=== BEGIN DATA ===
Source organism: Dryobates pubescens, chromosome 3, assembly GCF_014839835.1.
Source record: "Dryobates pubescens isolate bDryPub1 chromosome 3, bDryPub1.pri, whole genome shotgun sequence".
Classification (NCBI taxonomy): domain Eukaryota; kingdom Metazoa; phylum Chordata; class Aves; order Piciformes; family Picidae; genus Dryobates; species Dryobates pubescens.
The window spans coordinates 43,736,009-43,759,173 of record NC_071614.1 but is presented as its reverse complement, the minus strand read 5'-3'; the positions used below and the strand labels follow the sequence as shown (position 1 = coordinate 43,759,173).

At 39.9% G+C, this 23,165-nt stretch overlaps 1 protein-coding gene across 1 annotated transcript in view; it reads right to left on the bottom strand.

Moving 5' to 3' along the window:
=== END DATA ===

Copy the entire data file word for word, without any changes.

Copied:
Source organism: Dryobates pubescens, chromosome 3, assembly GCF_014839835.1.
Source record: "Dryobates pubescens isolate bDryPub1 chromosome 3, bDryPub1.pri, whole genome shotgun sequence".
Classification (NCBI taxonomy): domain Eukaryota; kingdom Metazoa; phylum Chordata; class Aves; order Piciformes; family Picidae; genus Dryobates; species Dryobates pubescens.
The window spans coordinates 43,736,009-43,759,173 of record NC_071614.1 but is presented as its reverse complement, the minus strand read 5'-3'; the positions used below and the strand labels follow the sequence as shown (position 1 = coordinate 43,759,173).

At 39.9% G+C, this 23,165-nt stretch overlaps 1 protein-coding gene across 1 annotated transcript in view; it reads right to left on the bottom strand.

Moving 5' to 3' along the window: